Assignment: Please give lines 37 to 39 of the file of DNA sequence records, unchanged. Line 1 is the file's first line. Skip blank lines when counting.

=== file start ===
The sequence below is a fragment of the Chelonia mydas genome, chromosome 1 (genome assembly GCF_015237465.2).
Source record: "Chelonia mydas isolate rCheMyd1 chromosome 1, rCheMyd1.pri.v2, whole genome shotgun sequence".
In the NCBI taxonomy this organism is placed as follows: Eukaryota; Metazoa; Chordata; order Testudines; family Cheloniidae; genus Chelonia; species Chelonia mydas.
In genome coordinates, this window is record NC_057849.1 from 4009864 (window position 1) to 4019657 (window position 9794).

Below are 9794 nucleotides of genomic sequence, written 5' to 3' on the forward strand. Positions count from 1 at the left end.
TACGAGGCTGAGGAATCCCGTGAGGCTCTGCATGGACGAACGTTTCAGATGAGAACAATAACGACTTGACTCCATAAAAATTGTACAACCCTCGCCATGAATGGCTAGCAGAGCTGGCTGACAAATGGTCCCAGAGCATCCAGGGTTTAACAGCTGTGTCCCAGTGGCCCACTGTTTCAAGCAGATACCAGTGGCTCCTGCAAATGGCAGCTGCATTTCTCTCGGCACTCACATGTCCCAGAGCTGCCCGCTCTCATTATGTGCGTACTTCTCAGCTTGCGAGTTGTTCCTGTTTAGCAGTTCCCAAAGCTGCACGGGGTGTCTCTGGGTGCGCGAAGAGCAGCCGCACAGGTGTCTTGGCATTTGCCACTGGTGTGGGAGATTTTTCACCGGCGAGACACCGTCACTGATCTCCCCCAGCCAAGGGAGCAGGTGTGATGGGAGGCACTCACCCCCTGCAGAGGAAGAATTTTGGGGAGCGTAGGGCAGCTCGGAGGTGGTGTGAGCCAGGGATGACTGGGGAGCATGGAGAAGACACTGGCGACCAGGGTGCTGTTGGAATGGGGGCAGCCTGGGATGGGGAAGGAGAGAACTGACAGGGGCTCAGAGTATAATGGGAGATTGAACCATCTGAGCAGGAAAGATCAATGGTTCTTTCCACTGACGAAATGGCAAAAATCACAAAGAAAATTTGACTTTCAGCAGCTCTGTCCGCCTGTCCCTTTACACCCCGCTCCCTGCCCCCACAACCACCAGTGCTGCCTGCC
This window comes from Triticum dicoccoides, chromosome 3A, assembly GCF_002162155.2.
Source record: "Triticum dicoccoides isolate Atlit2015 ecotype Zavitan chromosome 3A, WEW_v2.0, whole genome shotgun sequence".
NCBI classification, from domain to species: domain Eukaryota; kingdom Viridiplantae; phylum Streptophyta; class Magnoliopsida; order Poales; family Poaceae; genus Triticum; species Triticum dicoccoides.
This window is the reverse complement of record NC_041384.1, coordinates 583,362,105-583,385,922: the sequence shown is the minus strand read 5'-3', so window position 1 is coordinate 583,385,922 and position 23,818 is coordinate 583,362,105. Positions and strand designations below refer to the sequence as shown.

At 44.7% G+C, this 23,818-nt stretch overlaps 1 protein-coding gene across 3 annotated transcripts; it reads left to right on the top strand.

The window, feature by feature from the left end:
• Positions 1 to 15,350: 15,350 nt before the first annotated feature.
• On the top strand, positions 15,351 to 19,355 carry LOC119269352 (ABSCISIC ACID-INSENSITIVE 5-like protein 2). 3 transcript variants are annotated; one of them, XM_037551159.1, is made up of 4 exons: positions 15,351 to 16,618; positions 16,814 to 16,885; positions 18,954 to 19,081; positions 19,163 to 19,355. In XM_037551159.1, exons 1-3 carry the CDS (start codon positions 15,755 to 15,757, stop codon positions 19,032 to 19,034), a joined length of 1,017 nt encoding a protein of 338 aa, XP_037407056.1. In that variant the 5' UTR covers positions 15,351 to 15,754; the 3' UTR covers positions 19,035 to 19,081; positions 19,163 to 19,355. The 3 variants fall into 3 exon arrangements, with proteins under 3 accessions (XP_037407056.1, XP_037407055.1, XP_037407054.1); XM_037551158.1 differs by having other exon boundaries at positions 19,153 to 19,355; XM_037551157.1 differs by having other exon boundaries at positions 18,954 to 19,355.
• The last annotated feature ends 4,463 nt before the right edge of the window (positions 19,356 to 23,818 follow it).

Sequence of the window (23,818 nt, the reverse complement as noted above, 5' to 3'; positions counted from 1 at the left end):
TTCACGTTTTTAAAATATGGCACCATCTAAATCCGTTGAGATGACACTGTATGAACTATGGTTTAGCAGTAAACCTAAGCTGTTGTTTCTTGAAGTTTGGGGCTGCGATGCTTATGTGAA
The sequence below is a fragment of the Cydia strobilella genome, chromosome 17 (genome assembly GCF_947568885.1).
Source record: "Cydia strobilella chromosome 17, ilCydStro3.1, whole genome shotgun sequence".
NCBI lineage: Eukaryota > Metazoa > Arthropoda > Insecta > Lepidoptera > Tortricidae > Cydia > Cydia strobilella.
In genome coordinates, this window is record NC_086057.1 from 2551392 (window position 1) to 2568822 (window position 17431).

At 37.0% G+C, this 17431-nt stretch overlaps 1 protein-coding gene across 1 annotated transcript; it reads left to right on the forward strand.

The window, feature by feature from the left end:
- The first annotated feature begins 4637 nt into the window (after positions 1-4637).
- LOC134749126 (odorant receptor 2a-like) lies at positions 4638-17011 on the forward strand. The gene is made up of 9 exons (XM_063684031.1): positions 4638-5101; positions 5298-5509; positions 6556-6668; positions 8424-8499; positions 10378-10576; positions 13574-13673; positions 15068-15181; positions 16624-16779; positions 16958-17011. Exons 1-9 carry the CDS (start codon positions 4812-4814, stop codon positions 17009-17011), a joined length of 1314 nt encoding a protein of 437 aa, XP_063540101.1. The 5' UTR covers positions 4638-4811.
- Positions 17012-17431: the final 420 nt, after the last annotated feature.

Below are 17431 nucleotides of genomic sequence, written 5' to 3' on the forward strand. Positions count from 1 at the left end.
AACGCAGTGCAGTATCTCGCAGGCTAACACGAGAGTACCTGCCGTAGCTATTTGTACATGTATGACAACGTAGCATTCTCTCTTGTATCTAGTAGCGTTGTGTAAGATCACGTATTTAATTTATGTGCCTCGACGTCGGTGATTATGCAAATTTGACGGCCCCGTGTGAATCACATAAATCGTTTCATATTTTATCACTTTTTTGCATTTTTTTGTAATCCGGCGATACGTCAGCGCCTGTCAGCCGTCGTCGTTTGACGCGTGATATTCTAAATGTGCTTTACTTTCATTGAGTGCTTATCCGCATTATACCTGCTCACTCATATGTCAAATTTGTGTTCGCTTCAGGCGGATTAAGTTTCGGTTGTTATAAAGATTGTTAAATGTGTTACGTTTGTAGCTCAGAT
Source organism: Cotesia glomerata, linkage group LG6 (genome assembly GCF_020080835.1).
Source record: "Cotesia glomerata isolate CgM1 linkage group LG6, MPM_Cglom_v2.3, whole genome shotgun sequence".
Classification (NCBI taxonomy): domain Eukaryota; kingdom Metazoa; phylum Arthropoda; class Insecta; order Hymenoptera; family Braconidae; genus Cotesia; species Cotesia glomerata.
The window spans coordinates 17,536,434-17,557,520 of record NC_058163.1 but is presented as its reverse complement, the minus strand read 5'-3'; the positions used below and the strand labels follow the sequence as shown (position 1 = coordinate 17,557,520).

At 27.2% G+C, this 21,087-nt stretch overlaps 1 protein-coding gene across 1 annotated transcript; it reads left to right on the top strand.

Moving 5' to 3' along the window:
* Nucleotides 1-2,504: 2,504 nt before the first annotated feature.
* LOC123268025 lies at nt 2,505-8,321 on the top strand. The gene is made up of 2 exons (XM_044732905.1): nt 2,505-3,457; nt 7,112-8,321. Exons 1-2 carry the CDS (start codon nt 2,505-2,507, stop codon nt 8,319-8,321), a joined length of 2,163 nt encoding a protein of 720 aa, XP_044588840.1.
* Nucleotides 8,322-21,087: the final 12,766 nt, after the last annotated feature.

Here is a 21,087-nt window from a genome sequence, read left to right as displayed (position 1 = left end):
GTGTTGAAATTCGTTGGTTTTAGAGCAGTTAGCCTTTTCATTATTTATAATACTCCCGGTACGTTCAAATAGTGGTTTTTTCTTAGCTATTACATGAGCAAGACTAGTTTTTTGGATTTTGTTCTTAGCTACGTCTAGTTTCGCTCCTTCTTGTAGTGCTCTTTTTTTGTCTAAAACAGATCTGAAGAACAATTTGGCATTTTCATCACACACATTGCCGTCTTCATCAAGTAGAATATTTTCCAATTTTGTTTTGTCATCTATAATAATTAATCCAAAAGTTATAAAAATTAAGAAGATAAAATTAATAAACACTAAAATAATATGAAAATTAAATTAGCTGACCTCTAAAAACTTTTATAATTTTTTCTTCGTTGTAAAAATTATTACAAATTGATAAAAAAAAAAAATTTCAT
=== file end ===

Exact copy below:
* Nucleotides 8,322-21,087: the final 12,766 nt, after the last annotated feature.

Here is a 21,087-nt window from a genome sequence, read left to right as displayed (position 1 = left end):
GTGTTGAAATTCGTTGGTTTTAGAGCAGTTAGCCTTTTCATTATTTATAATACTCCCGGTACGTTCAAATAGTGGTTTTTTCTTAGCTATTACATGAGCAAGACTAGTTTTTTGGATTTTGTTCTTAGCTACGTCTAGTTTCGCTCCTTCTTGTAGTGCTCTTTTTTTGTCTAAAACAGATCTGAAGAACAATTTGGCATTTTCATCACACACATTGCCGTCTTCATCAAGTAGAATATTTTCCAATTTTGTTTTGTCATCTATAATAATTAATCCAAAAGTTATAAAAATTAAGAAGATAAAATTAATAAACACTAAAATAATATGAAAATTAAATTAGCTGACCTCTAAAAACTTTTATAATTTTTTCTTCGTTGTAAAAATTATTACAAATTGATAAAAAAAAAAAATTTCAT